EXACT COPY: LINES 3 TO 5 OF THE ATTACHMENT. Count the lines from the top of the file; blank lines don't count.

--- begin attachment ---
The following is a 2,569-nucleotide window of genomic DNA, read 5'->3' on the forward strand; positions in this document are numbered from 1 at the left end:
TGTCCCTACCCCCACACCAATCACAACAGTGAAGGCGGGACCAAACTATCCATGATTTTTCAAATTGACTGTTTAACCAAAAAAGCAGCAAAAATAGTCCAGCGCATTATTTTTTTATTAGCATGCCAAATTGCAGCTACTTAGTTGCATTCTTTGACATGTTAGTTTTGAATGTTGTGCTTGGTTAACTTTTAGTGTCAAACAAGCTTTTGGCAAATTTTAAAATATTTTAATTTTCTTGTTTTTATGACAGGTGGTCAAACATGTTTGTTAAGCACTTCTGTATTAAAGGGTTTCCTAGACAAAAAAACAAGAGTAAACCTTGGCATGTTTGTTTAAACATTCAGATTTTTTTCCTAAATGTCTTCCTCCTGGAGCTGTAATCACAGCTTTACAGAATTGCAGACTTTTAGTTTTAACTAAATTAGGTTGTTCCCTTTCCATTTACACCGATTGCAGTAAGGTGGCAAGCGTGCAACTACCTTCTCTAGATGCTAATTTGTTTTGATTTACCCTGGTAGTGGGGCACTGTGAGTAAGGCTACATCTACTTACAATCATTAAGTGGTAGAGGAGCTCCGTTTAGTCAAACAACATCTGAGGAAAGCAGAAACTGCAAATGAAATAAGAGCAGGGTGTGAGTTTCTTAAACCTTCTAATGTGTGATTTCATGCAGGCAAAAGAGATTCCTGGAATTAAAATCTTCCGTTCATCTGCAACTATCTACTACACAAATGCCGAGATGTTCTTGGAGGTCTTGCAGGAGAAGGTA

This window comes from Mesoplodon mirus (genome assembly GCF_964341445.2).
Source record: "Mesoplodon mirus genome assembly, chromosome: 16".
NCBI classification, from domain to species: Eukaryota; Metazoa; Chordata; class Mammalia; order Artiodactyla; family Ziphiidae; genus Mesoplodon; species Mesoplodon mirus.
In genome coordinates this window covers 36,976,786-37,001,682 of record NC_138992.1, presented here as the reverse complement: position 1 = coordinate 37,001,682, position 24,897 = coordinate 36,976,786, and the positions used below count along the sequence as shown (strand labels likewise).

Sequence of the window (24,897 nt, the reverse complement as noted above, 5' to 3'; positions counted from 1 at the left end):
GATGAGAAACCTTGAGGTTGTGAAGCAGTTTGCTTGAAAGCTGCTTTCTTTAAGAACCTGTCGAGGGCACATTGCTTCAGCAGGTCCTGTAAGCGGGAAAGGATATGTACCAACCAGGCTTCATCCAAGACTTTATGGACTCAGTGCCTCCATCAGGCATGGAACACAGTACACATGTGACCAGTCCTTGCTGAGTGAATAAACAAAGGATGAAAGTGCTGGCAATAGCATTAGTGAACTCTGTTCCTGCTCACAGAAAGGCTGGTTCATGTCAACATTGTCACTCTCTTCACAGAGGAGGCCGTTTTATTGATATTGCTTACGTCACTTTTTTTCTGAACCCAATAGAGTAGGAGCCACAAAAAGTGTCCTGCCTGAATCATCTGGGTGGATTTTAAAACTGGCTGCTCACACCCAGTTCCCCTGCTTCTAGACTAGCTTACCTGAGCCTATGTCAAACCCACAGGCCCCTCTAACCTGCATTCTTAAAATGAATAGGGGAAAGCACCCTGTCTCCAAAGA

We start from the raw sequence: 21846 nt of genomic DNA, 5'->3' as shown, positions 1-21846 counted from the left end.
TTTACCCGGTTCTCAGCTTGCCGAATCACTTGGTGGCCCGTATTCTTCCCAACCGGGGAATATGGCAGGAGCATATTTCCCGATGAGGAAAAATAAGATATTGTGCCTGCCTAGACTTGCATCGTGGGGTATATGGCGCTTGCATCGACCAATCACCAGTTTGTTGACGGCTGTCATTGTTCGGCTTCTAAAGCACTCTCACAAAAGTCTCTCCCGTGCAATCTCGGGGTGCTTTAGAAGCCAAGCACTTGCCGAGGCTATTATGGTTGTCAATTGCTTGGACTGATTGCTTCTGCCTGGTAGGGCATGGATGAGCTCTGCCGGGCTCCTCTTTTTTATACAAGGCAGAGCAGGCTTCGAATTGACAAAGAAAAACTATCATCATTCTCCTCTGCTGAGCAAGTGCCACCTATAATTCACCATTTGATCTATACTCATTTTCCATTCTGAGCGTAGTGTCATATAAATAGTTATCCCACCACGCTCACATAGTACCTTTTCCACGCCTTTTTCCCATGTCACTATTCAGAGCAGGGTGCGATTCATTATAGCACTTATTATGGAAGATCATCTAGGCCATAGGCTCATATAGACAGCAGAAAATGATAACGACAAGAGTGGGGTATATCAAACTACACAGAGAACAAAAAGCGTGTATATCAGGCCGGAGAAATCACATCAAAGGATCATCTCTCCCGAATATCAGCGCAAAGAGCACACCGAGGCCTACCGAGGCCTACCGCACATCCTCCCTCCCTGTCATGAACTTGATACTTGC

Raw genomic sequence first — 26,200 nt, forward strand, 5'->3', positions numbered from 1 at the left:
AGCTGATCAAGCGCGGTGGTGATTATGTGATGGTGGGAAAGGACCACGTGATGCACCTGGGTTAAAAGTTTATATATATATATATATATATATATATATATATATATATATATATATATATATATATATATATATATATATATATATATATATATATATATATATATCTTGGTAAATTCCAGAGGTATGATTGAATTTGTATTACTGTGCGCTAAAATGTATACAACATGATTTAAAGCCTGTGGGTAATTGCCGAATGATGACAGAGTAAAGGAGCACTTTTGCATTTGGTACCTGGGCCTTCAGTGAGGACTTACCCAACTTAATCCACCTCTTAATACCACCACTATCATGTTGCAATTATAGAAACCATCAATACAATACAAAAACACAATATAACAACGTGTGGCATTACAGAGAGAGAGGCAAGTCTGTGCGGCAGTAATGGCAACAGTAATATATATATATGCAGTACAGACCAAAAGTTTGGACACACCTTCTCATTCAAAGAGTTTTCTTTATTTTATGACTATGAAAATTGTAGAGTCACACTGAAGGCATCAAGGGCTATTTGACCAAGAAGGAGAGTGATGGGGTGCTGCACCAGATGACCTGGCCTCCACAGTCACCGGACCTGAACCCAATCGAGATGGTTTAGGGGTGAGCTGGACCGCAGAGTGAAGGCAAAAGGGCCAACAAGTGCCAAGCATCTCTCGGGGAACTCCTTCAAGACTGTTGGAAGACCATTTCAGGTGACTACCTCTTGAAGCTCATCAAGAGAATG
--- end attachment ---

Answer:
This window comes from Mesoplodon mirus (genome assembly GCF_964341445.2).
Source record: "Mesoplodon mirus genome assembly, chromosome: 16".
NCBI classification, from domain to species: Eukaryota; Metazoa; Chordata; class Mammalia; order Artiodactyla; family Ziphiidae; genus Mesoplodon; species Mesoplodon mirus.